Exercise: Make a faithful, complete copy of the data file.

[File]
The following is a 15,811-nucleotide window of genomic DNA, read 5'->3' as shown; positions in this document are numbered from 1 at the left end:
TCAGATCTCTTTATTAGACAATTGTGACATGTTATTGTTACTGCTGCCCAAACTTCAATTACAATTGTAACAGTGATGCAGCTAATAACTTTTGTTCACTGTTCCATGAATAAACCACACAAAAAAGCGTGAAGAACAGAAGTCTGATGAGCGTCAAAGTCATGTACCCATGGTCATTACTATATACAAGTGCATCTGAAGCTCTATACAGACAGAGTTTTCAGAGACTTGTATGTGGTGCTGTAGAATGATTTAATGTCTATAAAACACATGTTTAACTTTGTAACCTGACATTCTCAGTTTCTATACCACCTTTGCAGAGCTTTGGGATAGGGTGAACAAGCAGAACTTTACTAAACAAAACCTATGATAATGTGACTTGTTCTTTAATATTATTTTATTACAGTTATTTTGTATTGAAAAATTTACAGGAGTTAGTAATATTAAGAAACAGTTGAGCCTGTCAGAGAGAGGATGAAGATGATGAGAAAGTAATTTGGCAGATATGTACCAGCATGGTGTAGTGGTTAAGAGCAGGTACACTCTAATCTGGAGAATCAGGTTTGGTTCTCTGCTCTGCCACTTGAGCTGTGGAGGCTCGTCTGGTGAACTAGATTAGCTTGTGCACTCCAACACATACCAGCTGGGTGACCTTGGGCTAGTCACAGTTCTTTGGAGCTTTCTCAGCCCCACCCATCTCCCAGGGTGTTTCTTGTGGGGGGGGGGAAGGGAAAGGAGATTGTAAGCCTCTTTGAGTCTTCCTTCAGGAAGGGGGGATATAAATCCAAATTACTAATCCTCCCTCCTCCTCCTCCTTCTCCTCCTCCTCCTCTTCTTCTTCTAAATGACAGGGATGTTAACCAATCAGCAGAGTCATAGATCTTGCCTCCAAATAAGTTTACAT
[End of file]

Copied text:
The following is a 15,811-nucleotide window of genomic DNA, read 5'->3' as shown; positions in this document are numbered from 1 at the left end:
TCAGATCTCTTTATTAGACAATTGTGACATGTTATTGTTACTGCTGCCCAAACTTCAATTACAATTGTAACAGTGATGCAGCTAATAACTTTTGTTCACTGTTCCATGAATAAACCACACAAAAAAGCGTGAAGAACAGAAGTCTGATGAGCGTCAAAGTCATGTACCCATGGTCATTACTATATACAAGTGCATCTGAAGCTCTATACAGACAGAGTTTTCAGAGACTTGTATGTGGTGCTGTAGAATGATTTAATGTCTATAAAACACATGTTTAACTTTGTAACCTGACATTCTCAGTTTCTATACCACCTTTGCAGAGCTTTGGGATAGGGTGAACAAGCAGAACTTTACTAAACAAAACCTATGATAATGTGACTTGTTCTTTAATATTATTTTATTACAGTTATTTTGTATTGAAAAATTTACAGGAGTTAGTAATATTAAGAAACAGTTGAGCCTGTCAGAGAGAGGATGAAGATGATGAGAAAGTAATTTGGCAGATATGTACCAGCATGGTGTAGTGGTTAAGAGCAGGTACACTCTAATCTGGAGAATCAGGTTTGGTTCTCTGCTCTGCCACTTGAGCTGTGGAGGCTCGTCTGGTGAACTAGATTAGCTTGTGCACTCCAACACATACCAGCTGGGTGACCTTGGGCTAGTCACAGTTCTTTGGAGCTTTCTCAGCCCCACCCATCTCCCAGGGTGTTTCTTGTGGGGGGGGGGAAGGGAAAGGAGATTGTAAGCCTCTTTGAGTCTTCCTTCAGGAAGGGGGGATATAAATCCAAATTACTAATCCTCCCTCCTCCTCCTCCTTCTCCTCCTCCTCCTCTTCTTCTTCTAAATGACAGGGATGTTAACCAATCAGCAGAGTCATAGATCTTGCCTCCAAATAAGTTTACAT